I've been taking the opportunity to continue my Ursula Le Guin-a-thon. This started by accident after I finished her brilliant but difficult masterwork Always Coming Home.
I went onto her Fantastic Fiction page, and started going through the books and short stories that were previously unfamiliar to me. I was surprised at how much I'd missed.
Her essays are also significant, and for me have been a useful source of alternative ways of looking at things.
Technology is one issue that I've been pondering in the wake of my 'Wild Future' posts. Many SF writers still seem to favour a basically linear, progressive approach to technology. Innovation is often welcomed for the sake of it, and I've seen environmental thought pilloried for being 'Luddite' or even reactionary.
In the course of my reading, I've discovered that Le Guin, typically, had a more subtle, complex approach to these issues. For example, she wrote:
The imperialism of high technology equals the old racist imperialism in its arrogance; to the technophile, people who aren’t in the know/in the net, who don’t have the right artefacts, don’t count. They’re proles, faceless nonentities….I have heard a man say perfectly seriously that the Native Americans before the Conquest had no technology.
From the introduction to A Fisherman of the Inland Sea (Gollancz, 1987/2011) .
The first part of this statement flags the ideological component of technology. Neil Postman suggested that we live in a technopoly, in which technology is deified and seen as a solution to all problems. This enables narratives about linear progress and the 'inevitability' of certain forms of development. Anyone who does not participate in such development will often be seen as irrelevant, backwards or even a threat.
The denial of Native American technology is an example of this, and Le Guin requested that we take a wider perspective. To an anthropologist or archaeologist, 'technology' does not necessarily equal high-technology. Pretty much every human culture has had a technology of some sort, and it's really simple prejudice not to see this.
Arguments over technology often take a very simplistic line. Quite often, innovations are considered in a sort of vacuum, quite apart from the context in which they’re produced. Technology, like 'Science,' is often presented as monolithic and value-free.
A piece of kit, the argument goes, is 'neutral.' It is the uses to which it is put that determine whether it is 'good' or 'bad.' This presentation tends to exonerate the designers and manufacturers of such devices.
To give a specific example: smartphones. On a very abstract level, would be very difficult to make value judgments over the basic idea of a supercomputer-communicator in someone's pocket. A Turing machine, the conceptual heart of any digital computer, is basically a symbol manipulator that can be programmed for a very wide range of functions. In this sense, then, it is probably 'neutral' -- if we equate value neutrality with a high degree of functional flexibility.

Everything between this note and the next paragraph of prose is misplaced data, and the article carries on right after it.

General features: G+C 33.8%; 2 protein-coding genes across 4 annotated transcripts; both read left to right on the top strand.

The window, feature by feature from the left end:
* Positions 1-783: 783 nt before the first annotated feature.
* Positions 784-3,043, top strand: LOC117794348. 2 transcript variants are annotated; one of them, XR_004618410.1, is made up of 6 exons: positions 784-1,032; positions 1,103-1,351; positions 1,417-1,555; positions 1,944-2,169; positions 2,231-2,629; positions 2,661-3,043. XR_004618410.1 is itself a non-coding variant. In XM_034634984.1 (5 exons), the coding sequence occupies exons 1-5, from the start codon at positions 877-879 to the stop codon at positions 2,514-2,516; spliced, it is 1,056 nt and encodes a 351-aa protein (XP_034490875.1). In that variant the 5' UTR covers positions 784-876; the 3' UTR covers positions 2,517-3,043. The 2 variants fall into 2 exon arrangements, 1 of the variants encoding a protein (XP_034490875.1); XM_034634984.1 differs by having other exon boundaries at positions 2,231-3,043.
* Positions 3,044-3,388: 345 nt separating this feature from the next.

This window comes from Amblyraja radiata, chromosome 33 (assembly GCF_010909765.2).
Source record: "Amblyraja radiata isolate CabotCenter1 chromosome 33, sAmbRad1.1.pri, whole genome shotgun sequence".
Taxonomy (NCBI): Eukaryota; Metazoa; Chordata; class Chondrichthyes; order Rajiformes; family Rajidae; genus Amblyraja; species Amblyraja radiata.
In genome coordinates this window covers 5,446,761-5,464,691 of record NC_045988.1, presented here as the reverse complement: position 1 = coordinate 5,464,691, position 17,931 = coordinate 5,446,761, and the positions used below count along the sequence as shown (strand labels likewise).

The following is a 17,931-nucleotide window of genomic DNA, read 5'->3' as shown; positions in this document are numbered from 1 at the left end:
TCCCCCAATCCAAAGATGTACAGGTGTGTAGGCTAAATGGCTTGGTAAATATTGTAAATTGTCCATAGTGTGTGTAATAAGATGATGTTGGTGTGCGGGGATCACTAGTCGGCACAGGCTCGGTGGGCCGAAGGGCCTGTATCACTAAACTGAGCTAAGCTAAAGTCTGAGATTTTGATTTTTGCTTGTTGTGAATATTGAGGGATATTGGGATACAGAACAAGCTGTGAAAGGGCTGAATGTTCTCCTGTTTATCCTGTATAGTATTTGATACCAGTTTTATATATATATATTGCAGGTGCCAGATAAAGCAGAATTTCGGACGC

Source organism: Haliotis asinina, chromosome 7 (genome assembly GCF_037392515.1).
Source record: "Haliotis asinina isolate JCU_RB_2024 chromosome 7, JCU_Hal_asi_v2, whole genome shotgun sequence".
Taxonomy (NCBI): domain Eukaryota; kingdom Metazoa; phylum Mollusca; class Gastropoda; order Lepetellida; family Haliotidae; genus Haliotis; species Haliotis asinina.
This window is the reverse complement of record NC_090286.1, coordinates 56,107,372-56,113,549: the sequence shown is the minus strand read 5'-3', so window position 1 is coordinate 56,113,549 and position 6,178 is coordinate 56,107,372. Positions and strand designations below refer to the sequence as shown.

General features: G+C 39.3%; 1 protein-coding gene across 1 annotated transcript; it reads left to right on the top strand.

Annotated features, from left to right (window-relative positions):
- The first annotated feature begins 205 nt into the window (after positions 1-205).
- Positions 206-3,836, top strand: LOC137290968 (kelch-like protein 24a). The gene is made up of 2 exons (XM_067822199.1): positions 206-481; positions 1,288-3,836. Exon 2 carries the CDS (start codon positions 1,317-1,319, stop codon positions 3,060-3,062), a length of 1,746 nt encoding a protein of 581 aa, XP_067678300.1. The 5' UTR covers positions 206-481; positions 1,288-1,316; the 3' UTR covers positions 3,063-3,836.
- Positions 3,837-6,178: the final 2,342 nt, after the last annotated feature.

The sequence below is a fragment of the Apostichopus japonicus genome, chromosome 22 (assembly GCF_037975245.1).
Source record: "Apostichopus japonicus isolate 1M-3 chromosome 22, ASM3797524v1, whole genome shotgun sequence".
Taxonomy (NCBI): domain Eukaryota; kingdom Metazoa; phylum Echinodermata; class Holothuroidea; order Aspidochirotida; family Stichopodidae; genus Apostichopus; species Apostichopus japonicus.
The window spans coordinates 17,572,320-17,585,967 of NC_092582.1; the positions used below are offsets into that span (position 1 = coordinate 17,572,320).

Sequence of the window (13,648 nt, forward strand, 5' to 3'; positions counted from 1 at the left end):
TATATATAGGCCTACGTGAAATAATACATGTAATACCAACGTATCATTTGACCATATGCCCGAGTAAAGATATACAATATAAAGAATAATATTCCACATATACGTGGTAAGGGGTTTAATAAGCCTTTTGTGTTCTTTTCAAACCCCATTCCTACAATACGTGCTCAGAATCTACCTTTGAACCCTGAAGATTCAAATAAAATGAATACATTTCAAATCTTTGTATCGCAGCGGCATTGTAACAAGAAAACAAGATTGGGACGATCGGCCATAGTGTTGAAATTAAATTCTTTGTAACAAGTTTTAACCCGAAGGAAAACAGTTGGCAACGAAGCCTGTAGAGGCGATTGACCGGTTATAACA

But taken in context, a smartphone is not even remotely a ‘neutral’ device. It is a product of a capitalist, consumer society and it is built to make a profit for large and powerful companies. In judging a smartphone, you have to take into account the human suffering and serious environmental costs of its manufacture. You also need to account for the fact that these machines are designed to be addictive and assess the impacts on the user as well as their longer term social and cultural consequences.
When all this is taken into account, it’s easy to see how threadbare many of the arguments over technology actually are. The assessment of any given machine is always going to be tricky, as multiple costs are weighted against difficult-to-assess benefits. But in the end, we’re going to be a long way from an abstract argument over a supercomputer-communicator in your pocket.
#Le Guin also had thoughts on the long-range goals of technological development. In her discussion of utopias, 'A non-Euclidean view of California as a cold place to be (1985),' she addressed the possibility of the total automation of society.
She pointed out that SF stories where robots do all the work were always intended to be satirical, and that in these stories, this state of perfection never lasted. This is surely a pressing issue for an age where total automation via advanced robotics is once more being contemplated by progressives.
Later in the essay, she acknowledged that 'technology remains...an endless creative source, but that she could not see how
...even the most ethereal technologies promised by electronics and information theory can offer more than the promise of the simple tool: to make life materially easier, to enrich us. That is a great promise and gain! But if the enrichment of one type of civilisation occurs only at the cost of the destruction of all other species and their inorganic matrix of earth, water and air, and at increasingly urgent risk to the existence of all life on the planet, then it seems to me that to count on technological advance for anything but technological advance is mistaken (p. 96).
Here, we're forced to weigh the potential gains of a totally automated society against the costs. One salient question that I have not seen addressed is the sustainability of such a society. No-one, really, knows whether it will be possible. Would a society of total automation really be politically, economically and culturally stable? Would it really solve the problems of poverty and inequality? What hidden costs might exist? And how long might such a society last?
This is actually one of the things that I like most about Le Guin's writings. She does not offer easy answers, but instead prompts more questions and urges deeper understandings. I can only hope that her work remains influential in the years to come. Onto the next book!